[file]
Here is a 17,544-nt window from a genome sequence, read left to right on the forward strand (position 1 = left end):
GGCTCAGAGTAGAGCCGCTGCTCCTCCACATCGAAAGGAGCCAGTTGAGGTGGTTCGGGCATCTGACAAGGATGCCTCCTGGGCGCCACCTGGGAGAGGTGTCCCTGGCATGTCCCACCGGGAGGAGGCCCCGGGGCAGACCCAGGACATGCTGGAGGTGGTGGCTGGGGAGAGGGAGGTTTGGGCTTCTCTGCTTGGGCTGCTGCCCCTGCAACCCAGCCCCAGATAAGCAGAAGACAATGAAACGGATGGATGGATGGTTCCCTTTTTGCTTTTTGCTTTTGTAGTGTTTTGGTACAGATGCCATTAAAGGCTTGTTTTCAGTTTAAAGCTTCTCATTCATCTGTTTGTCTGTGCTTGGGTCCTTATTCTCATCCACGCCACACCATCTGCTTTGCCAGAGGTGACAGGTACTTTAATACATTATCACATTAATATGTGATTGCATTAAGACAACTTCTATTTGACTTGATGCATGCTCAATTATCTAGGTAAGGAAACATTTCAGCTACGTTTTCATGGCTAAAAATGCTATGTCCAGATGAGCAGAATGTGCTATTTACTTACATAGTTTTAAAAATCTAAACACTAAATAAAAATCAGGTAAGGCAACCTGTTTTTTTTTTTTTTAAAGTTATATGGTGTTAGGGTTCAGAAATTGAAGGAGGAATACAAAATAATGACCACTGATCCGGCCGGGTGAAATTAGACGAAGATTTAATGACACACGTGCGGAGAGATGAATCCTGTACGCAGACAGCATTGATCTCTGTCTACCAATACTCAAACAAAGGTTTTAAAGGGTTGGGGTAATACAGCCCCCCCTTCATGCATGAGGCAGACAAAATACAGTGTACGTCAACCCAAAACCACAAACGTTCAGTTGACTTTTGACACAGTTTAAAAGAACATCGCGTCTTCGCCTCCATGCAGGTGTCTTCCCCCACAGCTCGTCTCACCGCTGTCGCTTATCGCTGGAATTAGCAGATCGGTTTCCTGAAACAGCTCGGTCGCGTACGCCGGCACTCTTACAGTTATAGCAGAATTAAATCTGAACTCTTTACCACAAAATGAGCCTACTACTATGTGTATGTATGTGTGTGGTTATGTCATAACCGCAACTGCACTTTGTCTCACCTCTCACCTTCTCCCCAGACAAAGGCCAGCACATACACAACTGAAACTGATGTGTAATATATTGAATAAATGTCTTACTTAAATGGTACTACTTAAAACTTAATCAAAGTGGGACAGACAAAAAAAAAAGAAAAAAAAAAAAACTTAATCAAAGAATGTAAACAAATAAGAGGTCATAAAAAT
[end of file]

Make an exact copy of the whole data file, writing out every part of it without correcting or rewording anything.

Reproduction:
Here is a 17,544-nt window from a genome sequence, read left to right on the forward strand (position 1 = left end):
GGCTCAGAGTAGAGCCGCTGCTCCTCCACATCGAAAGGAGCCAGTTGAGGTGGTTCGGGCATCTGACAAGGATGCCTCCTGGGCGCCACCTGGGAGAGGTGTCCCTGGCATGTCCCACCGGGAGGAGGCCCCGGGGCAGACCCAGGACATGCTGGAGGTGGTGGCTGGGGAGAGGGAGGTTTGGGCTTCTCTGCTTGGGCTGCTGCCCCTGCAACCCAGCCCCAGATAAGCAGAAGACAATGAAACGGATGGATGGATGGTTCCCTTTTTGCTTTTTGCTTTTGTAGTGTTTTGGTACAGATGCCATTAAAGGCTTGTTTTCAGTTTAAAGCTTCTCATTCATCTGTTTGTCTGTGCTTGGGTCCTTATTCTCATCCACGCCACACCATCTGCTTTGCCAGAGGTGACAGGTACTTTAATACATTATCACATTAATATGTGATTGCATTAAGACAACTTCTATTTGACTTGATGCATGCTCAATTATCTAGGTAAGGAAACATTTCAGCTACGTTTTCATGGCTAAAAATGCTATGTCCAGATGAGCAGAATGTGCTATTTACTTACATAGTTTTAAAAATCTAAACACTAAATAAAAATCAGGTAAGGCAACCTGTTTTTTTTTTTTTTAAAGTTATATGGTGTTAGGGTTCAGAAATTGAAGGAGGAATACAAAATAATGACCACTGATCCGGCCGGGTGAAATTAGACGAAGATTTAATGACACACGTGCGGAGAGATGAATCCTGTACGCAGACAGCATTGATCTCTGTCTACCAATACTCAAACAAAGGTTTTAAAGGGTTGGGGTAATACAGCCCCCCCTTCATGCATGAGGCAGACAAAATACAGTGTACGTCAACCCAAAACCACAAACGTTCAGTTGACTTTTGACACAGTTTAAAAGAACATCGCGTCTTCGCCTCCATGCAGGTGTCTTCCCCCACAGCTCGTCTCACCGCTGTCGCTTATCGCTGGAATTAGCAGATCGGTTTCCTGAAACAGCTCGGTCGCGTACGCCGGCACTCTTACAGTTATAGCAGAATTAAATCTGAACTCTTTACCACAAAATGAGCCTACTACTATGTGTATGTATGTGTGTGGTTATGTCATAACCGCAACTGCACTTTGTCTCACCTCTCACCTTCTCCCCAGACAAAGGCCAGCACATACACAACTGAAACTGATGTGTAATATATTGAATAAATGTCTTACTTAAATGGTACTACTTAAAACTTAATCAAAGTGGGACAGACAAAAAAAAAAGAAAAAAAAAAAAACTTAATCAAAGAATGTAAACAAATAAGAGGTCATAAAAAT